While in other countries, a vignette is needed to use toll roads such as highways and motorways, in Bulgaria you need a vignette to use any public road that is asphalted and non-rural.

In a few words, you need a vignette to move around yes or yes!

Luckily the prices are very accessible and are as follows:

  • Weekend – 9 BGN (4,50 Euro)
  • Week – 13 BGN (6,50 Euro)
  • Month – 27 BGN (13,50 Euro)
  • Quarter – 48 BGN (24 Euro)
  • Year – 87 BGN (43,50 Euro)

All vignettes can be purchased online on the official Bulgarian Electronic Toll System Website, where you will have to insert the number plate of your vehicle (e-vignettes are checked with automatic cameras on all major roads).

If you’re renting a car in Bulgaria, the rental company will provide you already with an e-vignette and you won’t have to make it yourself 🙂

10. Bulgaria is in the EU, but not in the Eurozone:

the national currency is the LEV

country of varican inside of rome

Bulgaria is one of the 27th members of the European Union.

Said that extra-EU citizens should be careful in making assumptions as not all EU countries have yet the same currency, or immigration regulations.

To start with, Bulgaria is part of the EU, but doesn’t use the Euro: the national currency is the LEV (BGN), which trades at roughly 2 LEV for 1 Euro.

In the same fashion, Bulgaria is not yet into the EU Schengen Area (although it might enter very soon – in 2024/2025), which allows people and goods to move from one country to the others without a stop through the border police.

Because of that, if you enter or exit Bulgaria by land, you’ll find blocks at the frontiers where your vehicle will be controlled.

We entered Bulgaria through Greece, exited and re-entered from Romania, and exited once more to enter Turkey: all frontier control have been easy and stress-free.

Sure the small controls do take those 10-20minutes more, but they’re not a reason not to visit Bulgaria! 😉

 

11. Bulgaria uses the Cyrillic Alphabet,

but English is widely spoken in main cities.

varna written in cyrillic alphabet

English, like most languages spoken in the EU, uses the Latin alphabet (the classic one we all know, from “A” to “Z”).

Bulgarian instead, is the only official language of the EU that uses the Cyrillic alphabet, like Russian, Uzbek, Turkmen, or Ukranian.

Reading the signs or the names around cities can sometimes be quite confusing, as while some letters might be similar between the two alphabets, the meaning, and phonetics might be entirely off.

For example in the picture above, my brain would immediately read “BAPHA”, while that’s the name of the city of “VARNA”.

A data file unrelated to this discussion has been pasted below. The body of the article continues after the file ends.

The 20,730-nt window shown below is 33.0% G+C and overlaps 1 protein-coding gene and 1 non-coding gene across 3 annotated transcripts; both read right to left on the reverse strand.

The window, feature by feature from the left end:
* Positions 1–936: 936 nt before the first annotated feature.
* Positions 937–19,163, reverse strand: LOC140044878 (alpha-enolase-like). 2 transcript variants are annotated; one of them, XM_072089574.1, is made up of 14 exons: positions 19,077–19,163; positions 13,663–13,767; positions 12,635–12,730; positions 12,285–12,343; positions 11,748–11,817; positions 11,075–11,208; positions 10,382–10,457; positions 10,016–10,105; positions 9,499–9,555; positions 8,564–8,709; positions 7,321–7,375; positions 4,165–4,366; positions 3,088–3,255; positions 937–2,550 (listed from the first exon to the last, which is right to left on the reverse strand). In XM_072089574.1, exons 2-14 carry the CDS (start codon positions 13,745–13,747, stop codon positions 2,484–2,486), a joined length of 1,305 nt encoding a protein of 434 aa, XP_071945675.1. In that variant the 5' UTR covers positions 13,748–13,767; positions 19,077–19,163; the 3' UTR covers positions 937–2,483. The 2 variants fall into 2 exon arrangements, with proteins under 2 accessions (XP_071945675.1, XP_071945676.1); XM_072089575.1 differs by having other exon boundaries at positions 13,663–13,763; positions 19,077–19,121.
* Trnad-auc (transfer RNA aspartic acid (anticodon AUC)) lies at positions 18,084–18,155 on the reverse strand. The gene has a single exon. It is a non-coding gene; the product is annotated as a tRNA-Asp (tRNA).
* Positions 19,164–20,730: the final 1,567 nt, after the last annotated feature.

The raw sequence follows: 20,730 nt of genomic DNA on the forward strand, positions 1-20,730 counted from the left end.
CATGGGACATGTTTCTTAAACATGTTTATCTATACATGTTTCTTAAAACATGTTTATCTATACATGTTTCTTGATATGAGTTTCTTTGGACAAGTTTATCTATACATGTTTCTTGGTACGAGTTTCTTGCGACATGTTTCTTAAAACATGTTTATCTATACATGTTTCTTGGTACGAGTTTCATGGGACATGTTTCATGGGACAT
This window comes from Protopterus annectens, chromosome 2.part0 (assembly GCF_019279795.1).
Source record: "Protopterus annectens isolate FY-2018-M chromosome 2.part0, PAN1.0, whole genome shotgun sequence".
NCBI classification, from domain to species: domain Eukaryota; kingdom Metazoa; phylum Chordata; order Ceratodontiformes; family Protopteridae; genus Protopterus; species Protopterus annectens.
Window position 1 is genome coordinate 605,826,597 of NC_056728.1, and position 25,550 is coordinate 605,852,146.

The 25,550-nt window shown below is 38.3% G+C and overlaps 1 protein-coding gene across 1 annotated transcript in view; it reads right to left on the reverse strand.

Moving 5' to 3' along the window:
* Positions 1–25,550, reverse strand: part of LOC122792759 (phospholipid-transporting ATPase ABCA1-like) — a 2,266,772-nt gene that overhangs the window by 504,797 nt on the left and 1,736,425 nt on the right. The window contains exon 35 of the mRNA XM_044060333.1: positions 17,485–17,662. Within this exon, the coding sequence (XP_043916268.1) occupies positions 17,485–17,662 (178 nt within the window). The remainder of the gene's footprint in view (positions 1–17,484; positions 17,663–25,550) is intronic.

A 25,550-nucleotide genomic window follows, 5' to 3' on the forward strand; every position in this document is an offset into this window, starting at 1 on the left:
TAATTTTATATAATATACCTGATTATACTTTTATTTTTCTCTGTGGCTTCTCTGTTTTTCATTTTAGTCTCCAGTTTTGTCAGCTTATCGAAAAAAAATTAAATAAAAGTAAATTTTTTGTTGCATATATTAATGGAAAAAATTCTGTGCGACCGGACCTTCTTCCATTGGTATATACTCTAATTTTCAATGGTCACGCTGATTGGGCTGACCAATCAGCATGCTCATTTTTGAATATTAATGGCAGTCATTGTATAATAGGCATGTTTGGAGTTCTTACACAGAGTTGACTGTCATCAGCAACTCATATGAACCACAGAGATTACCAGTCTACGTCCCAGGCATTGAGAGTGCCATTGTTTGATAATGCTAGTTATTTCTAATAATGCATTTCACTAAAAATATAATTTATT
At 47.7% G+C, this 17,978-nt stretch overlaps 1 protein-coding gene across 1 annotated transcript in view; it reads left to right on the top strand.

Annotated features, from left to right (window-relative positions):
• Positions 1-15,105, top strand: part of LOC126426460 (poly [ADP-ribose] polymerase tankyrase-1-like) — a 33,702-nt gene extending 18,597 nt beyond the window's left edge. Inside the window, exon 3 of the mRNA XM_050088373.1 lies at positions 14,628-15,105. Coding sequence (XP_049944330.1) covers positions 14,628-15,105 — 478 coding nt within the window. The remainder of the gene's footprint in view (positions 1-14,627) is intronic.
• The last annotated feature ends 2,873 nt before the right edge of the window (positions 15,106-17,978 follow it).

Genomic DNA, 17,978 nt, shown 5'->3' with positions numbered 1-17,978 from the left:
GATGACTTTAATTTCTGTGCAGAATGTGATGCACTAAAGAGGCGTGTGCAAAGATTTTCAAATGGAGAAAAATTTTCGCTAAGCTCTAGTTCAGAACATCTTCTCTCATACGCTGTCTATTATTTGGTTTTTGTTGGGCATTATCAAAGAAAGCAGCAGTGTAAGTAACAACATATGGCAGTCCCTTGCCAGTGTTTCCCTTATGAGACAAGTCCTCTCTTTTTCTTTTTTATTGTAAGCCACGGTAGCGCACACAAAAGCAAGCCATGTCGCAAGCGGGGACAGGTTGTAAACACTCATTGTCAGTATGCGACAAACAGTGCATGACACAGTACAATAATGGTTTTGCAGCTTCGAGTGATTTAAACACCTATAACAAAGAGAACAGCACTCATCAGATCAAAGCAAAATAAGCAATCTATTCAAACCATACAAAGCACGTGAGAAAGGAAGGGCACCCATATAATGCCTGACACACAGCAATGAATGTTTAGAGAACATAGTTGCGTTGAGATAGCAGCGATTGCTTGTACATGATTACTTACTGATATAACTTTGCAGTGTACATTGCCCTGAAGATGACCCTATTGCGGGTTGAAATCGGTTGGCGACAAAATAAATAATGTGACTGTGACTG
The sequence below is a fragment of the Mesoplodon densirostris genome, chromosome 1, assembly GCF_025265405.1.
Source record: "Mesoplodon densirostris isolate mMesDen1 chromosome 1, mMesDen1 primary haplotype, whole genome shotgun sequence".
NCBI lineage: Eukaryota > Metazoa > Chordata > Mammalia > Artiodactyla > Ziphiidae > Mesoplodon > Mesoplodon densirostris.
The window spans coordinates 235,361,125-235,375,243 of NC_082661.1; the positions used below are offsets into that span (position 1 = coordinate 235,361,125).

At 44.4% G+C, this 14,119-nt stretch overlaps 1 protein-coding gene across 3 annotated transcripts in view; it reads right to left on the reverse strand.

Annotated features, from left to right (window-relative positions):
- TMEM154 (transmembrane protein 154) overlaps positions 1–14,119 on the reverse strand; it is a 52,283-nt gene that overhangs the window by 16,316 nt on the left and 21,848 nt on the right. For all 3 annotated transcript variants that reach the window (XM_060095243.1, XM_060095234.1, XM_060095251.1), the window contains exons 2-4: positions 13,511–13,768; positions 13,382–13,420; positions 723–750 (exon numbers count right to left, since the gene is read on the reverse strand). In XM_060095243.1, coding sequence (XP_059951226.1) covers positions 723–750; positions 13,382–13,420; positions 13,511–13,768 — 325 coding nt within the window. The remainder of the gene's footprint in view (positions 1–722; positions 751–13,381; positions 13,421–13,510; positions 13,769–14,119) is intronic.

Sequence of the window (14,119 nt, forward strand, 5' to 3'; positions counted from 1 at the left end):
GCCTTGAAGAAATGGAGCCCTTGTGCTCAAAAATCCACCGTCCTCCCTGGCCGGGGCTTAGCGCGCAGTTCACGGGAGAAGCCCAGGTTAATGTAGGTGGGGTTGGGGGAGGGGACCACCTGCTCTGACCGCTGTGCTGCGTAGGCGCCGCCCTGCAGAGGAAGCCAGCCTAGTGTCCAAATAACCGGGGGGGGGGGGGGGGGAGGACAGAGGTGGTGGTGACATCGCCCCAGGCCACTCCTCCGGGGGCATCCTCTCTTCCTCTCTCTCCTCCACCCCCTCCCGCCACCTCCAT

Luckily for us travelers, in cities, most people speak English, and writings are often translated for everyone to grasp.

In the countryside on the other end, communication might be harder as almost no one speaks English.

Luckily, as I often love to say, “We live in the future” and with Google Translate on our side, communicating in foreign languages is today not only possible but can also be pretty fun! ahah ;D

13. In Bulgaria, you shake your head for Yes,

and Nod the head for No

Bulgarian reverse communication - nod for no - shake for yes

In the whole world, people nod “yes” (which is like a little bow – showing respect), and shake their head for “no”.

But not in Bulgaria!

If you’re wondering why is that, we tried to dig into it and do some research, but nobody seems to have a clear answer.

It seems to be just a deeply ingrained cultural norm about which, even knowing that’s different from everyone else, Bulgarians themselves don’t wonder too much about.

The most accredited theory explaining why Bulgarians have turned their genetic gestures upside down dates back to the 5th century when the country was under Ottoman rule. 

When the Ottomans conquered Bulgaria, they forced locals to accept conversion from Christianity to Islam, killing them if they refused.

Because of that, as the legend goes, Bulgarians tacitly agreed to swap the two “Yes” and “No” signs, so that when they were asked if they wanted to turn Muslim, they nodded while meaning “No” in their soul.

Whether the legend is real or not, the fact remains that the signs in Bulgaria are reversed, and that might cause a lot of confusion.

If a beggar for example would approach you asking for money, and you would instinctively shake your head, he would at first, get the wrong message and expect something from you.

After he understand you don’t have the intention to give him anything, he might then also realize you’re a tourist, and perhaps become even more pushy as foreigners are often seen as “wealthy”.

Last but not least, with many Bulgarians traveling abroad nowadays, many are starting to adopt the universal nod/shake signs, and in large cities it’s common to encounter both the old and the newer yes/no codes used, adding an extra layer to of complexity to the visual communication!

Conclusion

on a tractor in Bulgaria

And here we come at the end of this article 🙂

In this article, we have seen 12 Curiosities, Fun Facts, and peculiar things to see and experience in Bulgaria.

In conclusion, we believe that self-driving through the country has been the right decision to experience the slow life of Bulgaria at the right pace and reach those remote visit-worthy places that almost no tourists ever reach!

I hope you had the chance to get a small feel of what Bulgaria is like throughout this article: of course, there’s much much much more to say and explore (we just scraped the surface!), and I will write more articles in the future if you’d be interested to read them 😀

Before going, I would like to ask you:

Did you enjoy the article?

Do you have any doubts, or know any other curiosities that could make it to this list?

Have you been to Bulgaria before? Would you like to share your experience with us and the other readers?

Let us know in the comments below!

Note: Writing articles for us content creators is fun, but it becomes truly rewarding when we receive written feedback about our work, and we love to exchange ideas with fellow travelers! It makes us truly happy 🙂

Hereafter I will leave you a few articles that you might be also interested in checking out:

Thank you a lot for reading, and as always,

see you in the next article! 🙂